This week, a few members of the FairWinds team are off in London to meet with some clients and friends across the pond. Of course, no matter where we are, we’ve always got new gTLDs on the brain. That’s why this picture (below) got us thinking:
This is the sign outside of Currys, a UK-based purveyor of electronics with stores all over England and Ireland. Brits likely know that they can find Currys online at Currys.co.uk, but anyone who has perused ICANN’s published list of new gTLD applications knows that Donuts, Inc. submitted an applications for .DIGITAL. That means that in another year or so, Currys.Digital could be a viable new domain name. We first discussed this concept on FairWinds’ Domain Name Strategy blog about two years ago, when Sony was promoting its Make.Believe campaign (pronounced “make-dot-believe”). Back then, we speculated that if and when a flood of new gTLDs entered the market, users may begin to interpret that tagline as a domain name, and that such an interpretation could lead to serious confusion on the part of Internet users.
The Currys.Digital example drags that speculation back to the forefront now that we have a rough idea of which extensions actually will become new gTLDs. Donuts was the only applicant to apply for .DIGITAL, and given the company’s high buy-in to the New gTLD Program (307 applications submitted), odds are we’ll see the .DIGITAL application come to fruition. In that case, it will be possible for the shop in the picture to go out and register the domain name Currys.Digital – but just because something is possible doesn’t necessarily mean it will happen.
Consider a scenario where Currys does not register its eponymous .DIGITAL domain name, but Boots, the well-known, UK-based pharmacy and drug store chain, applied for the .BOOTS gTLD. Imagine you’re a consumer and an average Internet user, walking down this street in London, and you see the sign that displays “Currys.Digital.” Then, a short block later, you see a sign in the window of Boots that reads, “Visit us online at our new site: Pharmacy.Boots.” Further up the road, there is another retailer whose name is SportsDirect.com.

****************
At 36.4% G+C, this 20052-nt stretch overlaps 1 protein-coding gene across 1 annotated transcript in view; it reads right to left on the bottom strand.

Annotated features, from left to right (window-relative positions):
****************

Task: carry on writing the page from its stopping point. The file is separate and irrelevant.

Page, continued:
So which of these is a domain name and which is not? How is the average Internet user, who beginning in mid-2013 is likely to be bombarded with marketing about new gTLD domains, supposed to be able to remember which is a viable domain name and which is not, when the number of available endings increases from 22 to over 1,000?
The key takeaway for brand owners here is that brands who applied for new gTLDs are going to have a bit of an uphill battle ahead of them to make sure that their customers and other Internet users are aware of their new gTLDs and that they navigate to them. But brand owners, who generally have a) a pre-existing customer base, and b) substantial marketing budgets and access to a wealth of marketing channels, have a leg up over entrepreneurial gTLD applicants whose budgets may be much tighter and whose audience base (the wide world of potential domain name registrants) is much more nebulous, and therefore, harder to target when it comes to marketing communications.
Oh, and whoever is in charge of Currys domain name portfolio should consider snapping up Currys.Digital during the .DIGITAL Sunrise period.
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